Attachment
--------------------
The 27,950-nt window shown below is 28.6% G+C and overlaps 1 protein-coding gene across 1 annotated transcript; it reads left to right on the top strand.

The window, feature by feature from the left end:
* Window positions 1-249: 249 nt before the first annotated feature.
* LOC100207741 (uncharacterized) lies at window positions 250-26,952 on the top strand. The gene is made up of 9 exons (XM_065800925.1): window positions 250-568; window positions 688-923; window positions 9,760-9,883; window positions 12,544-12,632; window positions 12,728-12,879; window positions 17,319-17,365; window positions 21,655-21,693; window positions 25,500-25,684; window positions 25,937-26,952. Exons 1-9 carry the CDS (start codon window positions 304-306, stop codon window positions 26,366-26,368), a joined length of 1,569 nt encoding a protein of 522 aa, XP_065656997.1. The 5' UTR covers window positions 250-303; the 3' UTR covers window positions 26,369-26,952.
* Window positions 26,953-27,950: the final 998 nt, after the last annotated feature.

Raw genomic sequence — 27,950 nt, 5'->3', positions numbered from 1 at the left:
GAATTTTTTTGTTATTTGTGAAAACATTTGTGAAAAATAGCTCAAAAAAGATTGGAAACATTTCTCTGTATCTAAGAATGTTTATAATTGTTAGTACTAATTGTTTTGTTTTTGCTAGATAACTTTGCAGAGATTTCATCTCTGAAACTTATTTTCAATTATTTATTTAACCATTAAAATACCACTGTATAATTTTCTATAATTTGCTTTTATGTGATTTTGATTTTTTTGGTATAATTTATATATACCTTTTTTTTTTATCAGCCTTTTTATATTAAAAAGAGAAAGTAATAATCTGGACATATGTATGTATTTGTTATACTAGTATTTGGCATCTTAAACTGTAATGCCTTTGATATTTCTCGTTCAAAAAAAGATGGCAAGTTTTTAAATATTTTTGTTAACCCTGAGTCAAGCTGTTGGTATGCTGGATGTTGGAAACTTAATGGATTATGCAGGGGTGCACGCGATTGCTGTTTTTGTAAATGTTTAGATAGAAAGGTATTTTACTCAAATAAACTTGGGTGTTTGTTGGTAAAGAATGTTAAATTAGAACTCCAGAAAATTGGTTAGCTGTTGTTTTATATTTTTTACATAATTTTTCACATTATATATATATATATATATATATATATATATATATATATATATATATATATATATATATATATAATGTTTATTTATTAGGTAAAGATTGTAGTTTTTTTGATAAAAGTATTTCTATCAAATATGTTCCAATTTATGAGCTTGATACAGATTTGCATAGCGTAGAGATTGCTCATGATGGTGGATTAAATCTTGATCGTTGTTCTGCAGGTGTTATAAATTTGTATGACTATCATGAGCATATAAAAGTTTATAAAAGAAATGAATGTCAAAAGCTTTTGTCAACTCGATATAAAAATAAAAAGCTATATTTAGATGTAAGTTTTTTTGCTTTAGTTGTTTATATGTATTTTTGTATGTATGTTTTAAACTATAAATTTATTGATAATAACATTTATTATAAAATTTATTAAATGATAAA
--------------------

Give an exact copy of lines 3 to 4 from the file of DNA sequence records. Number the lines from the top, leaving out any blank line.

* Window positions 1-249: 249 nt before the first annotated feature.
* LOC100207741 (uncharacterized) lies at window positions 250-26,952 on the top strand. The gene is made up of 9 exons (XM_065800925.1): window positions 250-568; window positions 688-923; window positions 9,760-9,883; window positions 12,544-12,632; window positions 12,728-12,879; window positions 17,319-17,365; window positions 21,655-21,693; window positions 25,500-25,684; window positions 25,937-26,952. Exons 1-9 carry the CDS (start codon window positions 304-306, stop codon window positions 26,366-26,368), a joined length of 1,569 nt encoding a protein of 522 aa, XP_065656997.1. The 5' UTR covers window positions 250-303; the 3' UTR covers window positions 26,369-26,952.